He used two tools to fast track the process. First was the book of Bach Cello Suites. Essentially endless 16th note phrases so you get to know your fretboard intimately. But rhythmically not too difficult as you don't have to deal with complex syncopation as you would in funk or other genres. It did force you to understand basic 16th note patterns. Now the magic of his approach was the "application" of how we used the tool.

    We didn't learn the pieces. Actually, quite the opposite. Remember the goal is sight reading not reading something you know. So each class started with sight reading. He would just turn to any page and point to a single bar of music and we had to read it. At first we could read it at any tempo that was comfortable for us and only 1 bar of music. Then he would flip to another page, etc. Then when we got got good at 1 bar he moved it to 2 bars, 3 bars, 4 bars, etc. again at a tempo of our choice. Once we got good at that he opened the page put down a metronome and set a very slow tempo at 40 bpm. Then gradually the tempo went up as well as the number of bars we had to read. You made tons of mistakes at first. I mean TONS. It was really frustrating but you knew where you stood with your reading. But he wouldn't let you stop or get mad OR start over ! He didn't want us to learn the piece. Once we were doing much better at this and was gaining confidence he added the next tool.

    Carol Kaye Electric Basslines Series. I think there were 6 books in the series. We all wrinkled our noses at the books thinking they were dated with "old bass lines" that were easy to play. Boy....we're we wrong! The books progress in difficulty and what we discovered was even though we could read the notes easily the rhythmic syncopation of the lines were really difficult at first. These are not easy lines to sight read. Even today. So...same process as above. He took Book 1 opened a page and we did the same process. 1 bar our own tempo, 2 bar etc. then the metronome. Nice thing about the Carol Kaye books is the lines are only 4 to 16 bar pieces. Also, you got to " graduate " to the next book once the teacher felt comfortable you had the syncopations down. Then Book 2 and the process.

    The last piece he taught was strategy. He would bring in charts from sessions he was doing for producers and artists. These were actual charts the studio would put down in front of him. So we pretended we were doing the session. We had 2 minutes to look at the piece. He would put a piece down and ask " What do you see? How are you going to approach this?" What we learned that was invaluable was how to use our classroom music theory and apply it to real world situation. So he would talk us through it. What key is the piece in? Does it modulate? What is the form/structure? Tempo? What is the genre? Any trouble areas? (I.e. lots of notes or complex rhythm, lots of accidentals, etc.). He taught us to tackle those sections first. We developed a " mental checklist" to go through each time we attempted a new piece. You can replicate this yourself by taking any bass book that has transcribed songs you like. Open it up give yourself a few minutes to review and then give it a whirl. Come up with your own checklist.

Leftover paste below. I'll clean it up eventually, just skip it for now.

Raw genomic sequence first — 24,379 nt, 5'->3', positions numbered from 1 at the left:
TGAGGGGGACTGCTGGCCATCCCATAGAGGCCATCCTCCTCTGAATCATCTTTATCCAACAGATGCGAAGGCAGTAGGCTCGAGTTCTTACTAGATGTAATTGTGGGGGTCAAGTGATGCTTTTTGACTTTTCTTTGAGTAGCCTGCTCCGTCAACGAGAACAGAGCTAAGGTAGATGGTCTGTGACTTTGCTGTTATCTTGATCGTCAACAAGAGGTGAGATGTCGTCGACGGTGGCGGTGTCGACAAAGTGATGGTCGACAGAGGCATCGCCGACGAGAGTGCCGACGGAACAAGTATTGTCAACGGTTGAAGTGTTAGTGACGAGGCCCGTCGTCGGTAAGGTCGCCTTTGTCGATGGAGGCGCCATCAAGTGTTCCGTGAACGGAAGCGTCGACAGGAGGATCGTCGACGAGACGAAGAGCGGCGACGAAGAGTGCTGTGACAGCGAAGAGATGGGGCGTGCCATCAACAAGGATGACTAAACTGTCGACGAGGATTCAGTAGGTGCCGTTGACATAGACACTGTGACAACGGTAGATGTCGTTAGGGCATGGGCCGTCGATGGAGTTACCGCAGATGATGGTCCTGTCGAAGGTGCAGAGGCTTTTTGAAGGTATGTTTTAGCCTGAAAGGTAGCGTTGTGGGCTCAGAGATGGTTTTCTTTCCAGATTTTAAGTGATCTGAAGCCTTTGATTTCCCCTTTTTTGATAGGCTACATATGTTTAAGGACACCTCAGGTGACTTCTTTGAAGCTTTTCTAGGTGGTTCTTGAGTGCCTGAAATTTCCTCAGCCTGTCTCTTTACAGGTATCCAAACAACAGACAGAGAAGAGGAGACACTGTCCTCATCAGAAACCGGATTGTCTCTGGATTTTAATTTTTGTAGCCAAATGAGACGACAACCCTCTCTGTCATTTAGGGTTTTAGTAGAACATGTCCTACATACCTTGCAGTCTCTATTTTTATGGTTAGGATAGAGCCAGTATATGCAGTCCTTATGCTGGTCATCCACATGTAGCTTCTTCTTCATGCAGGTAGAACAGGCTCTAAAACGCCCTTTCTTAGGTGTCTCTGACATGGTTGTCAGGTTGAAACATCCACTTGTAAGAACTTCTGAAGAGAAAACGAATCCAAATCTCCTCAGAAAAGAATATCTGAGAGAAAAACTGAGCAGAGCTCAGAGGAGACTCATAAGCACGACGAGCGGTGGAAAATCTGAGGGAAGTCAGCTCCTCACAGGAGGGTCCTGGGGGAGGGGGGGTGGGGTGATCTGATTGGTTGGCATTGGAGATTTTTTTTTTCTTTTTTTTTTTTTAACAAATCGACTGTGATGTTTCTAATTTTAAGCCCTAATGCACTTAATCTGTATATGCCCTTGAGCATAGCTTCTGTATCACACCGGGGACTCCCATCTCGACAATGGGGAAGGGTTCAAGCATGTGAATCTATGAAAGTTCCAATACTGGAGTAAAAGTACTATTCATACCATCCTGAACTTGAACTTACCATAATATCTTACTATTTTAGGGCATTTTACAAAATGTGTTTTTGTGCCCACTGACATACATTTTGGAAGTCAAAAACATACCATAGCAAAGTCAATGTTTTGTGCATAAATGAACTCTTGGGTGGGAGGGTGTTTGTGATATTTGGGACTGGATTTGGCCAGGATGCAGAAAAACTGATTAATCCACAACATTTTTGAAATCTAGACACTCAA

Remember you only get one shot! Then move on to something else. Don't learn the piece.

    There were two of us that studied with him. When we got to University we were pretty intimidated as everyone had monster chops. Then it came time for ensemble auditions. You audition in front of the entire faculty and all the bass players. They put down charts and you play with a big band. To our surprise we were the strongest readers...by far! Other students asked us how we learned it. By then, we could read anything.

    My reading ability got me into the best ensembles which got me playing with the best musicians. Musicians that were way better than me. From there everything accelerated. All because I followed a process and trusted my teacher.

    Was it difficult? Oh yeah! Frustrating? You bet! Worth it......more than you know.

    Hope this helps. Enjoy.
    slagbass, Nashrakh, LarryBama and 3 others like this.
  17. MrLenny1


    Jan 17, 2009
    Early on, private lessons with a Berklee teacher
    turned my playing around.
    Went thru Book 1 of Edouard Nanny method book with him.
    It really helped me with proper fingering.
    foolforthecity likes this.
  18. PauFerro


    Jun 8, 2008
    United States
    Your teacher sounds like he has the method down. I like how he started you with one bar at any speed you wanted, and then layered it, eventually getting up to many bars at other speeds. And it sounds like he gave you a foundation.

    What about transcribing, ever have a teacher that required you to transcribe. One of the pianists I perform with is a college music teacher, and he says that's how he teaches his jazz students to solo.
  19. IamGroot


    Jan 18, 2018
    Not trying to suck up to Jeff Berlin, but studying Bach can be a transforming experience.

    I lived in a barracks overseas and had 45 min each day free. I spent a month and a half analyzing and working out what i thought was the optimal fingering for the Presto movement of the Violin Somsta 1. Used a beatle bass. Lots of insights for both technique and theory as well as a damm fine piece of music.
  20. iTzPrime


    May 30, 2016
    Had a great bass teacher, that taught me technique and music theory well. I was very young at the time, mostly listened to metal and refused to read sheet music. However he managed to snuck in pieces here and there, where I wouldn't find the tab, and I am forever grateful for handling the difficult situation so perfectly. I have no problem sight-reading and with music theory in general. Was the best teacher I had in my whole life including university.
    Groove Doctor likes this.